Of course you do not absolutely need OData to make use of the LINQ provider. You can use it directly in your C# app, too. You can easily try it e.g. in a unit test:
Using the LINQ Provider in OData
Now that we have the optimized LINQ provider, we can back our OData service with it:
It you query the OData service with a $top clause now, the service will only generated the request number of customer objects in the background.
Unfortunately we have lost functionality with our customer LINQ provider, too. If you decide to go for a customer provider, you have to deal with all possible LINQ functions yourself. In our case we only allow $top and $skip. In all other cases we throw an exception (click to enlarge image):
Building a Completely Customized OData Provider
The example shown above can already dynamically handle parameters specified in OData queries during runtime. However, there are cases in which you might need even more flexibility. Imagine that you do not know the available entities or properties during compile time. Our own SaaS product time cockpit allows power users to customize its data model. Users can add custom entities, add properties, define calculated properties with an easy-to-learn formula language. In such a case, writing a custom LINQ provider and backing an OData service is not sufficient. We have to dive deeper into Microsoft's OData SDK.
In the sample code shown above we implemented the class CustomerReflectionContext which contains a property of type IQueryable. Our OData service CustomerReflectionService derives from DataService<CustomerReflectionContext>. By specifying the type parameter, Microsoft's OData SDK will look for all IQueryable properties in the specified class. In the custom OData provider sample we want to implement now, we do not know during compile time which IQueryable properties we will have during runtime. Therefore we change from a class that contains a fixed number of properties to a class that can dynamically provide IQueryables during runtime:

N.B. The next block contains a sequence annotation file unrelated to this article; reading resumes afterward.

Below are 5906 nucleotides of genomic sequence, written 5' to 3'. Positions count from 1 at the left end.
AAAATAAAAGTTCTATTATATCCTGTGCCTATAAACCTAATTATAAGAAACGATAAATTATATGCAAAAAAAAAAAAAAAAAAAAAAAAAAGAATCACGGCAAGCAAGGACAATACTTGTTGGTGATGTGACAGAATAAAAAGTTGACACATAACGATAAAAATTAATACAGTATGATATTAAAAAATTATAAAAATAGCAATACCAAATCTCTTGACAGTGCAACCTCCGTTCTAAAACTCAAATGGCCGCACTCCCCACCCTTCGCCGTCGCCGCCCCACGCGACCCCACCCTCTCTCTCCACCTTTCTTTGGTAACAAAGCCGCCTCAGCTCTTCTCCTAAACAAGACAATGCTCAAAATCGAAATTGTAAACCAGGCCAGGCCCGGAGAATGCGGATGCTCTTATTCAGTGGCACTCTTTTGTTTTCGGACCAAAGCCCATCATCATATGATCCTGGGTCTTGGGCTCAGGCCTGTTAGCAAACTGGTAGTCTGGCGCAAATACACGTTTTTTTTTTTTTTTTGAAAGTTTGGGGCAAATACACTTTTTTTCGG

Next we have to somehow inform the OData runtime about which types and properties our class can provide. This is done using OData's ResourceSet and ResourceType objects in combination with the interface IDataServiceMetadataProvider. Note that I have kept the following implementation consciously simple. It should demonstrate the concept without you having to worry about use-case-specific implementation details.
We are still missing a class that connects our CustomerServiceDataContext class with OData. This is done using OData's IDataServiceQueryProvider interface. It has to be able to generate an IQueryable for every resource set that we have added to our metadata (see above). Our sample implementation of IDataServiceQueryProvider is again kept simple.
That's it. We have all prerequisites to setup our fully customizable OData service. Note how the .NET interface IServiceProvider is used to link our service with the previously created implementations of IDataServiceMetadataProvider and IDataServiceQueryProvider.
Recently, I have been doing some conference sessions about C# 7. My next talk in that series will be at Techorama in Belgium tomorrow. In this blog post I summarize the talk and share the samples I will do.